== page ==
Washing and ironing embroidery

So you finally finished that embroidery project, and put in so many hours of work! But before framing, you wonder if you could remove those little stains and markings…
Can you even wash an embroidery piece, and if so: how do you proceed?

Why would you want to wash embroidery work?

In general, there are three main reasons why someone would (want to) wash their embroidery project.

The first reason may be that you used a water-soluble pen to draw out a pattern or add some guides. In this case you have no choice but to moisten or wash your fabric to remove these markings.

Second reason could be that while working on your project you accidentally made some small stains on the fabric. If these are very noticeable, you will of course want to get rid of them. The best option here is to wash the entire project, maybe even with some light detergent.

Finally, there are many embroiderers who wash all their finished projects by default. The reason for this is that while embroidering, you might producte invisible stains, due to your hands naturally being a bit sweaty or oily.

Although these ‘stains’ are not immediately visible, it is possible that they might appear over time due to discoloration of the fabric (e.g. in sunlight). You can prevent these stains by washing and/or ironing your project before framing.

What are the risks of washing embroidery?

  • If you’ve used a transfer method which is non-removable, like a regular pen or even a pencil, it is possible that the ink (or graphite) will run while washing. This can cause stains on your fabric, or might even stain light embroidery floss. If you’ve used a heat-erasable pen like a Pilot Frixion, you’ll want to ‘erase’ the ink first with a hairdryer and then wash your work in lukewarm or warm water.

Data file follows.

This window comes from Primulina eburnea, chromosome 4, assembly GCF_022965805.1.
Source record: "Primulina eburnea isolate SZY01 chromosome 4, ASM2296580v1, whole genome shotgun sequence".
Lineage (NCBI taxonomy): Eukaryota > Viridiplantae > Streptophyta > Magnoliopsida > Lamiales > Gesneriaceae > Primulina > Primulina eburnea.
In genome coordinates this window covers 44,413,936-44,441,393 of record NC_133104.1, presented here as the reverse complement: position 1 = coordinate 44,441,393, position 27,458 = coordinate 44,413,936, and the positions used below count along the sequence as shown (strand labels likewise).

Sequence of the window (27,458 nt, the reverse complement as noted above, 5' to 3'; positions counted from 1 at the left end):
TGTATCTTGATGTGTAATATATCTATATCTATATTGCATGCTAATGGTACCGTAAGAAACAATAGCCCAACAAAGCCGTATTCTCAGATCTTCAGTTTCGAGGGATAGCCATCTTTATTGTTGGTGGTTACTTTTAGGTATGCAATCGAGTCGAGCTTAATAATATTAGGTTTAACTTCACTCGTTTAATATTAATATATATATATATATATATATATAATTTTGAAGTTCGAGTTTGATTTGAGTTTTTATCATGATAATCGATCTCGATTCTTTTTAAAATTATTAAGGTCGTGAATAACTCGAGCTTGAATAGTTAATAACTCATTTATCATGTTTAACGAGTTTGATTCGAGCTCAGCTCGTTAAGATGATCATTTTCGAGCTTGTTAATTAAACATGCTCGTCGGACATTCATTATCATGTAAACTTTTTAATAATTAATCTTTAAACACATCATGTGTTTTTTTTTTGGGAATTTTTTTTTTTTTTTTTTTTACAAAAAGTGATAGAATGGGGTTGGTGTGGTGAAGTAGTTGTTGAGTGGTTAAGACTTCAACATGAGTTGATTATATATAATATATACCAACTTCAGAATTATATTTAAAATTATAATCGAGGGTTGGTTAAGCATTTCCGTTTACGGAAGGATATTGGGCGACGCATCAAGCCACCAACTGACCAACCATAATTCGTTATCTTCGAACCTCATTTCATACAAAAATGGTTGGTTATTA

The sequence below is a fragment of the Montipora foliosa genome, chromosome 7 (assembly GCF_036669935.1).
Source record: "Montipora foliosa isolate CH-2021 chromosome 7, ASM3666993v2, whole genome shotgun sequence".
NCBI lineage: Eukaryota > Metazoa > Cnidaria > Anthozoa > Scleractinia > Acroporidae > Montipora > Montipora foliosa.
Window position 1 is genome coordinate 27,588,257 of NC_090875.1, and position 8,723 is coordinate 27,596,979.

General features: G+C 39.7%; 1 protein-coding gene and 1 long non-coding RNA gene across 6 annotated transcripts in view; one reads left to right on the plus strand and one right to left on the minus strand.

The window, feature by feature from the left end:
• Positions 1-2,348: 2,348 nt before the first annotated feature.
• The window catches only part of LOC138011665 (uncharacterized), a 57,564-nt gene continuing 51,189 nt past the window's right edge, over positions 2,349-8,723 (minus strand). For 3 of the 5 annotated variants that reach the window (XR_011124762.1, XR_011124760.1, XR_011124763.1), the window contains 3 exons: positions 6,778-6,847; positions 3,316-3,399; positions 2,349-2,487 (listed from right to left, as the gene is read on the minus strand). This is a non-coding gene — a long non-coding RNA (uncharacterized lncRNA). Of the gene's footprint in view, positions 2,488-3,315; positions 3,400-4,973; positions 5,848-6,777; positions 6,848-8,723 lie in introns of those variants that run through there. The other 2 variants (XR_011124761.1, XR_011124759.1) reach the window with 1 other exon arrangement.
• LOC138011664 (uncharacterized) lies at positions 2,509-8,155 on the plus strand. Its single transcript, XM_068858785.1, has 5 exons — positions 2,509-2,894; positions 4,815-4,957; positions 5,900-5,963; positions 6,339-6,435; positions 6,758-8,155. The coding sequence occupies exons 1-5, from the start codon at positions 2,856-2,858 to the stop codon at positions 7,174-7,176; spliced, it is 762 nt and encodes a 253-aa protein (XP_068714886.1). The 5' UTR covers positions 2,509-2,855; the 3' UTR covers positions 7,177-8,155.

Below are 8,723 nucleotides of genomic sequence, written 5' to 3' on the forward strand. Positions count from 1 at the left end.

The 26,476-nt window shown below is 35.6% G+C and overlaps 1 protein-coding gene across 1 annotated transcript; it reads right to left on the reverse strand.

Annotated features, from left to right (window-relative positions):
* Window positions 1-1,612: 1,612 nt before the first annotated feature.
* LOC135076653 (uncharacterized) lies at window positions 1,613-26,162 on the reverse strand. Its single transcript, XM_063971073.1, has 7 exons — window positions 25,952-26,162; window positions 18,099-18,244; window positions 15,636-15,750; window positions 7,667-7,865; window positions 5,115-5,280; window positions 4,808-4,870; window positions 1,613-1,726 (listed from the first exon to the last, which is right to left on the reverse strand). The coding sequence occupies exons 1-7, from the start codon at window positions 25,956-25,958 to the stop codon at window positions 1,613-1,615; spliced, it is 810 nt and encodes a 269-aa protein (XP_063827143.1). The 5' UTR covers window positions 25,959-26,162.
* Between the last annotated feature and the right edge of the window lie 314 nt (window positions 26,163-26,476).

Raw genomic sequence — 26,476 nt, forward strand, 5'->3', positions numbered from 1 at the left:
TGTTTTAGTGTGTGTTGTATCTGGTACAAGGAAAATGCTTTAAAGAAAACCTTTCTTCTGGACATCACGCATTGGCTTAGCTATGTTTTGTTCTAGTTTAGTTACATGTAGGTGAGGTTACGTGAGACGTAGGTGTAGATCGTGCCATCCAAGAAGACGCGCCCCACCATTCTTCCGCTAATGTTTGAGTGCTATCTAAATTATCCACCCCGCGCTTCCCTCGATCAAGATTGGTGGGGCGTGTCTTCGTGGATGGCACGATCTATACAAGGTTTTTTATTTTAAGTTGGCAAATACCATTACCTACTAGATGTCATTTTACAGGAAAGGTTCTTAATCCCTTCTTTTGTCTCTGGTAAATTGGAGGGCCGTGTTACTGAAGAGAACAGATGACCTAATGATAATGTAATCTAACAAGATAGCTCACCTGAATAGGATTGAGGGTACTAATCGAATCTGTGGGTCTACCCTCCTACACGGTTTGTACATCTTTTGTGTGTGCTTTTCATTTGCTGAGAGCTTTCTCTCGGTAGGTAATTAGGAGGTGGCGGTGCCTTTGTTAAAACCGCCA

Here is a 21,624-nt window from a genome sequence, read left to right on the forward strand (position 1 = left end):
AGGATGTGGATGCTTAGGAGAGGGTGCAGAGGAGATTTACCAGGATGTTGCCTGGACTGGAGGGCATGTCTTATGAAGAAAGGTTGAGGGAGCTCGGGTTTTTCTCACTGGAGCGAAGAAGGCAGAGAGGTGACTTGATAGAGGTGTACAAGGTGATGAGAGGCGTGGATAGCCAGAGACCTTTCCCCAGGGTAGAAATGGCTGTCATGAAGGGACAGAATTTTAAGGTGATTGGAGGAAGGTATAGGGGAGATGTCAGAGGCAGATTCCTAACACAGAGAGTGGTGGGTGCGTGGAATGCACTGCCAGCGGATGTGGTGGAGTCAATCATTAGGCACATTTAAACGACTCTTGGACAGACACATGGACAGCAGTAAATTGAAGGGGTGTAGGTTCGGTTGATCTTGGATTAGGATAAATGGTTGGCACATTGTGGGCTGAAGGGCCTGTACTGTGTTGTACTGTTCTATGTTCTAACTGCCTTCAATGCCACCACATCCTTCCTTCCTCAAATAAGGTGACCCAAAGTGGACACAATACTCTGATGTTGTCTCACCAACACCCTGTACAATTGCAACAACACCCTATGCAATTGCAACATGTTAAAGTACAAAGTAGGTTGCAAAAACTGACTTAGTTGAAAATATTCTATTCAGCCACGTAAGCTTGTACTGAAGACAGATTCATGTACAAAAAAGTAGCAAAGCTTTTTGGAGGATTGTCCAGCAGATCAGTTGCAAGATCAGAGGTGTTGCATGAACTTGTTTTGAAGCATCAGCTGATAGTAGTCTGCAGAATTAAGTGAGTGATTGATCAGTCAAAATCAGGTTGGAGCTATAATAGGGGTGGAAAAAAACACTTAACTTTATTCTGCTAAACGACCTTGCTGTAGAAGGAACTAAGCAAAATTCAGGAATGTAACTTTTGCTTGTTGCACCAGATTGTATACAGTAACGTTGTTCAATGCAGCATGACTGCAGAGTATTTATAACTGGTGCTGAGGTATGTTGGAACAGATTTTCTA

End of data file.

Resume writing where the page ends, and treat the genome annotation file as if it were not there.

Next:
• If you haven’t secured your stitches properly, you run the risk of loosening stitches
  • Often cheaper embroidery floss is not colorfast. The inks from the thread might cause discoloration. Therefore, I always recommend not to save on embroidery thread and to use quality materials such as DMC. This brand’s embroidery floss is colorfast and waterproof. There might still be some colors (like bright reds) that could run a bit, even with higher quality threads.
    If you are not sure if your embroidery thread might run, cut a small piece of thread, hold it under the tap and put it on a sheet of paper to dry. If the paper changes color, do not wash the embroidery pieces that use this thread!

Some tips for washing embroidery

If you really need to wash your embroidery, follow these tips:

  • Always take your fabric out of the hoop first
  • If you want to remove marks made with a water-soluble pen, first try to spray lightly with a water spray. It’s possible the ink will already disappear. If that is not enough, you can use a clean wet rag to dab a bit. If this still isn’t enough to remove the marks, you’ll have to rinse the whole thing in water.
  • Preferably don’t put your embroidery in the washing machine, but wash by hand. Because of the power of the washing machine your threads at the back and your stitches at the front can come loose.
  • Be careful if you want to use detergent to remove stains. If possible, use only water or, if necessary, a very small amount of light detergent.
  • Do you need to completely immerse your embroidery in water because it is very dirty or because you have used soluble canvas? Be sure to use a clean bowl of water. Do not leave the piece in the water longer than necessary. For drying, roll it into a soft and clean bath towel.

Can you iron embroidery?

After washing your embroidery, there might be some folds or wrinkles in the fabric. Therefore you can iron it very briefly. Always do this between two bath towels.

  1. Lay out a towel on an ironing board and put your embroidery on top
  2. Cover with another towel and iron on top of the second towel, on a medium setting (without steam!). Try not to apply too much pressure. This process ensures that your stitches keep their shape. If you wouldn’t use a towel, you’d iron your stitches flat, causing your work to lose its beautiful texture.
  3. Let the embroidery cool down between the two towels.